Academic journal article Nordic Journal of Working Life Studies

In Search of the Nordic Working Life Model; Introduction to the Thematic Issue

Academic journal article Nordic Journal of Working Life Studies

In Search of the Nordic Working Life Model; Introduction to the Thematic Issue

Article excerpt

The theme of this issue is "in search of the Nordic working life model." The main reason for choosing this theme is related to the widespread observation that several features of the Nordic institutions of work have been considered atypical when compared with those prevailing in other advanced industrial societies. We are not, of course, the first to make such an observation, and much effort has been spent in order to sort out what we actually talk about when we apply a term like the Nordic model. However, in spite of this effort, we are still toiling with the question of what it is that entitles us to talk about a specific order. Furthermore, if it really exists, will it be able to survive in the face of far-reaching changes that may be expected to take place in the coming decades? On what kinds of resources may it be based in the future?

In the following, we will present some speculations upon such questions while distinguishing between qualities at the societal and organizational level. This may, of course, be considered an artificial differentiation since organizations are a part of society. Nonetheless, we choose to apply this distinction based on analytical reasons. In this way we hope to better illustrate how these entities are linked together in a mutual relationship, thus contributing both to stability and to change. At the end of the introduction, we will give a brief orientation of the content of this issue.

Qualities at the level of society

As noted, the debate on the Nordic model has been marked by an enduring difficulty over definitions. In common parlance, it has become customary to use the term in a very general way, associating it with particularities at the level of society, such as the welfare system, the educational system, and the labor market system. A corresponding partiality has rested among researchers, leaving the question about the qualities of the organization and working life aside. For instance, in the wake of the seminal work of Hall and Soskice (2001), it has become conventional to talk about liberal market economies (LMEs) in contrast to coordinated market economies (CMEs) (Crouch 2005). The former is associated with neoliberal policies involving preferences put on the free operation of the markets, shareholder's interests and deregulation in general, while the latter is characterized by the interference of institutions toward economic affairs. Thus, Hall and Soskice approach their subject in a dualistic way, falling into dichotomies. They have been criticized for this on the grounds that their categories are too general, thus missing one of the main point they are trying to embellish, and indicated in the very title of their book: the varieties of capitalism (see, e.g., Gallie 2011). We agree with this objection and may use France and Sweden as an example, two countries that are placed among the CMEs. There are several similarities between the two, but also important differences. One, for instance, is the role played by the labor unions, which is thoroughly different in these two countries because of diverging rates of union membership. These differences affect the power and position of the unions and the role they may play in the shaping of industrial policies and dispute in general.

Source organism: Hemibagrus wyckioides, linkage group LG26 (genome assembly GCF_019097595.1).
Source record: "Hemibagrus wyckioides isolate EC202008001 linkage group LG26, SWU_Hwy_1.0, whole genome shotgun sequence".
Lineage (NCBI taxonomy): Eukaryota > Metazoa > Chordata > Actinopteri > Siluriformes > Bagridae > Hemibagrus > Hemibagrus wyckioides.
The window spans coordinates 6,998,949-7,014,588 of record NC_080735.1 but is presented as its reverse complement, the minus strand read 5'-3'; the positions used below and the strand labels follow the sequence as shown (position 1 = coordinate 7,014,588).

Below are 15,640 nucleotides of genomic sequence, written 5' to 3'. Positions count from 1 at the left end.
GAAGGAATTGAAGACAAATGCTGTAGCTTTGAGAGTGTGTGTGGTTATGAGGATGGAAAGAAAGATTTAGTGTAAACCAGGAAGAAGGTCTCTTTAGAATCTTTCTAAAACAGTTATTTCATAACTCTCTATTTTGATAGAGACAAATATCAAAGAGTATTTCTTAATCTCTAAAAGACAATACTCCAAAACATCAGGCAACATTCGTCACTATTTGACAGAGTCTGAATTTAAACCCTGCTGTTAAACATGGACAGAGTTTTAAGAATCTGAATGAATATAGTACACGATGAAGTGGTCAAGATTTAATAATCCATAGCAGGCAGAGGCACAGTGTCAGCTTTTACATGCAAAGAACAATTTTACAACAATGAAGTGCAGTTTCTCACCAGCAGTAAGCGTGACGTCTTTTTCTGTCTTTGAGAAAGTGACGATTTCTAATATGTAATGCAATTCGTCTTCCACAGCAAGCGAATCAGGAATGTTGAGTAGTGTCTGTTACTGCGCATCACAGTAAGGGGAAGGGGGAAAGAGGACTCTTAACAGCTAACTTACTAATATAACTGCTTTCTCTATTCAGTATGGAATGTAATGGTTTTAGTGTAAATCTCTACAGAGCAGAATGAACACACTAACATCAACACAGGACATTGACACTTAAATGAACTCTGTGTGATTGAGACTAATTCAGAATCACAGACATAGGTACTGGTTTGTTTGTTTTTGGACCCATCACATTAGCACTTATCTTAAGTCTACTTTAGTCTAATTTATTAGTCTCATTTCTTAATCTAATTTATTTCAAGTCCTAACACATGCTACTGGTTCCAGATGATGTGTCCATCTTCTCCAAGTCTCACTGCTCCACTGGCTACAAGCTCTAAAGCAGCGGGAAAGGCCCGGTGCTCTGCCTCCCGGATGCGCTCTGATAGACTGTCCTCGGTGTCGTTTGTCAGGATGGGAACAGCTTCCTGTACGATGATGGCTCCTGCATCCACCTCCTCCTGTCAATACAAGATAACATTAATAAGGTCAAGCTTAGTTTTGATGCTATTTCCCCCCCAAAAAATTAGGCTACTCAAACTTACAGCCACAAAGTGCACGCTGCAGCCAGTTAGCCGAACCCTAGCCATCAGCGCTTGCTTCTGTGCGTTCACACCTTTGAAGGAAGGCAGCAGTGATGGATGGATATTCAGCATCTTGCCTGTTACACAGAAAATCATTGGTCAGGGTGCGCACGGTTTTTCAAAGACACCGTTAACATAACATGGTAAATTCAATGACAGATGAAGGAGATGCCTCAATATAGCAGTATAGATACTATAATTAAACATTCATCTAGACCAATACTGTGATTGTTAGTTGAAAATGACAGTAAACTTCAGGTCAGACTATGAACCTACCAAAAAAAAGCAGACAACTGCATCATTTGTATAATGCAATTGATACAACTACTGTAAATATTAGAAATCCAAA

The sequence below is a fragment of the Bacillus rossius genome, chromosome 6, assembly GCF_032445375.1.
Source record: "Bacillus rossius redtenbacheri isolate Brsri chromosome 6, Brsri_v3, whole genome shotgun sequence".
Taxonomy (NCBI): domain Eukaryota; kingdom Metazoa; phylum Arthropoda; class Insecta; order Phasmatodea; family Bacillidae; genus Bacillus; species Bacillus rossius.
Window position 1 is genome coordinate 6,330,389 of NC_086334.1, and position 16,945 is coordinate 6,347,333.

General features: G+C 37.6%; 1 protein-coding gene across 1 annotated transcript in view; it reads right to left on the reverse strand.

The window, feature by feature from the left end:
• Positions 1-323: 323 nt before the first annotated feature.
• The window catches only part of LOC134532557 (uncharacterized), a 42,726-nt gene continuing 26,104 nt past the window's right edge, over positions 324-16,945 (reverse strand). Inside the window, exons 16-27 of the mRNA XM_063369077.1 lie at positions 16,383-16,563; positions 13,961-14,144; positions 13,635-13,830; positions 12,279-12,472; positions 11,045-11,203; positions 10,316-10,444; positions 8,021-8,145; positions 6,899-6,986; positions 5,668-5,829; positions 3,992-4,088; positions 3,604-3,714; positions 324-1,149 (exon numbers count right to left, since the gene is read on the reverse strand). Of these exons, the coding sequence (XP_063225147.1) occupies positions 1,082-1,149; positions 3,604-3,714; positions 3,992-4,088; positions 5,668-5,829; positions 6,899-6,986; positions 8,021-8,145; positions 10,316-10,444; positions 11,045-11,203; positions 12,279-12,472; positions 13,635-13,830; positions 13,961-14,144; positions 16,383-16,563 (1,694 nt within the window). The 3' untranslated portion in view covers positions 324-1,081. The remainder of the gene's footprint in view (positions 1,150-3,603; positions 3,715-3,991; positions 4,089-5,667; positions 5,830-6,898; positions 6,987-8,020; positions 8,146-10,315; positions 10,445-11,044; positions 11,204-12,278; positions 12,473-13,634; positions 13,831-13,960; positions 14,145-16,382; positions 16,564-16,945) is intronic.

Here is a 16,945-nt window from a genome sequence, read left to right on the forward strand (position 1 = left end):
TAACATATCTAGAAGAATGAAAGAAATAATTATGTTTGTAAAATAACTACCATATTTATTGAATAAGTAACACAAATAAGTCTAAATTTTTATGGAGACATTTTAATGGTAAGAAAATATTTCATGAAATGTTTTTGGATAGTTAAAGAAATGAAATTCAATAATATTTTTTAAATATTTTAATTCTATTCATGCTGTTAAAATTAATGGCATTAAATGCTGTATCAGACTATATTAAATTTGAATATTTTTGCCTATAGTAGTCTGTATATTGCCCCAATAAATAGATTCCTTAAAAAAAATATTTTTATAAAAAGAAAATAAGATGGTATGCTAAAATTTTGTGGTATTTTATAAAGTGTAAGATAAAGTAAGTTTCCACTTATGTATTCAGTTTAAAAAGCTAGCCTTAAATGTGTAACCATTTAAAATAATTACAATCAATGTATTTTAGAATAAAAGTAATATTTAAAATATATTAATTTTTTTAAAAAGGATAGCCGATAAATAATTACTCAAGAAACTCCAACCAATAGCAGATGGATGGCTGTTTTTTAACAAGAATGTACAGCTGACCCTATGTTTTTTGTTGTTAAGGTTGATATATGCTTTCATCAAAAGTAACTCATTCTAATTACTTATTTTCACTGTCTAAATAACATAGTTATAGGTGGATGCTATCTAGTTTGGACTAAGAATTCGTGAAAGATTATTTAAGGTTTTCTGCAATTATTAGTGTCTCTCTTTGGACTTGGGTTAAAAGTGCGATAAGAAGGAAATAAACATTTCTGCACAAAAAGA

Hence, more fine-tuned classifications are needed, and we may find examples of them in the works of Amable (2000), Esping-Andersen (1990), and Schmidt (2002). Nevertheless, an important part of the total picture is still missing, especially if we look for qualities and mechanisms that are of importance for the development of working life. We will not be able to complete the depiction here, but instead indicate what we consider at the present time to be the most important societal qualities impinging on working life. These are in particular the following:

- a balanced and cooperative relationship between the state and the powerful representative bodies of employers and employees.

- the prevalence of centralized, coordinated collective bargaining systems. …

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